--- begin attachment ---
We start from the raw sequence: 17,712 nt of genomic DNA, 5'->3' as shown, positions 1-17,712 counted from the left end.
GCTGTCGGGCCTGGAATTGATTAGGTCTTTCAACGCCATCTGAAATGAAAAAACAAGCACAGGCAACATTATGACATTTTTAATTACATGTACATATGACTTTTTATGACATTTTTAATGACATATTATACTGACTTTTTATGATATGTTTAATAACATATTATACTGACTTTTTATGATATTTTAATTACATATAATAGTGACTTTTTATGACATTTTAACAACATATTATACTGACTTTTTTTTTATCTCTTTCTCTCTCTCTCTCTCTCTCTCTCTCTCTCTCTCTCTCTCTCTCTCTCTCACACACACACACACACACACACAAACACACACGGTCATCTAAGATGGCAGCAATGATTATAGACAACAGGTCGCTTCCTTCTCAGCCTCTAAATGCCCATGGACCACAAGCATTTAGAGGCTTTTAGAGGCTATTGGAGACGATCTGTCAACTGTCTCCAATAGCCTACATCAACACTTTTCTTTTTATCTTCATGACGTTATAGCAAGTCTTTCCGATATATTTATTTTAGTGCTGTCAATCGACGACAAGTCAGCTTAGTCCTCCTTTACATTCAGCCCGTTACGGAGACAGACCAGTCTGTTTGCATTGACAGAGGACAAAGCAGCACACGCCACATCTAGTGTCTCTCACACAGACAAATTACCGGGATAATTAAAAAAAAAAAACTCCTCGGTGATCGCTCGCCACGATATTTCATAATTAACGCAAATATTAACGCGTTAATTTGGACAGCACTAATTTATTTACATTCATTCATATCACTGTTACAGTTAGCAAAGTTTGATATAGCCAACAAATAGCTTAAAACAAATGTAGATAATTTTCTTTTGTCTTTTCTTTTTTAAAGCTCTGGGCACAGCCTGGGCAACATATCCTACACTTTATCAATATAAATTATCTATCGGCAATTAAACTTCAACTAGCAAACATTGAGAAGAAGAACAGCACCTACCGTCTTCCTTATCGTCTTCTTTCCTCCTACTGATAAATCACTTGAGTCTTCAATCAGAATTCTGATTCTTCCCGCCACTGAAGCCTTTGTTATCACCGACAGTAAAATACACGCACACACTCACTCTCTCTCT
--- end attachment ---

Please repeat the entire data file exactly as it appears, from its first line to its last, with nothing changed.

We start from the raw sequence: 17,712 nt of genomic DNA, 5'->3' as shown, positions 1-17,712 counted from the left end.
GCTGTCGGGCCTGGAATTGATTAGGTCTTTCAACGCCATCTGAAATGAAAAAACAAGCACAGGCAACATTATGACATTTTTAATTACATGTACATATGACTTTTTATGACATTTTTAATGACATATTATACTGACTTTTTATGATATGTTTAATAACATATTATACTGACTTTTTATGATATTTTAATTACATATAATAGTGACTTTTTATGACATTTTAACAACATATTATACTGACTTTTTTTTTATCTCTTTCTCTCTCTCTCTCTCTCTCTCTCTCTCTCTCTCTCTCTCTCTCTCTCTCACACACACACACACACACACACAAACACACACGGTCATCTAAGATGGCAGCAATGATTATAGACAACAGGTCGCTTCCTTCTCAGCCTCTAAATGCCCATGGACCACAAGCATTTAGAGGCTTTTAGAGGCTATTGGAGACGATCTGTCAACTGTCTCCAATAGCCTACATCAACACTTTTCTTTTTATCTTCATGACGTTATAGCAAGTCTTTCCGATATATTTATTTTAGTGCTGTCAATCGACGACAAGTCAGCTTAGTCCTCCTTTACATTCAGCCCGTTACGGAGACAGACCAGTCTGTTTGCATTGACAGAGGACAAAGCAGCACACGCCACATCTAGTGTCTCTCACACAGACAAATTACCGGGATAATTAAAAAAAAAAAACTCCTCGGTGATCGCTCGCCACGATATTTCATAATTAACGCAAATATTAACGCGTTAATTTGGACAGCACTAATTTATTTACATTCATTCATATCACTGTTACAGTTAGCAAAGTTTGATATAGCCAACAAATAGCTTAAAACAAATGTAGATAATTTTCTTTTGTCTTTTCTTTTTTAAAGCTCTGGGCACAGCCTGGGCAACATATCCTACACTTTATCAATATAAATTATCTATCGGCAATTAAACTTCAACTAGCAAACATTGAGAAGAAGAACAGCACCTACCGTCTTCCTTATCGTCTTCTTTCCTCCTACTGATAAATCACTTGAGTCTTCAATCAGAATTCTGATTCTTCCCGCCACTGAAGCCTTTGTTATCACCGACAGTAAAATACACGCACACACTCACTCTCTCTCT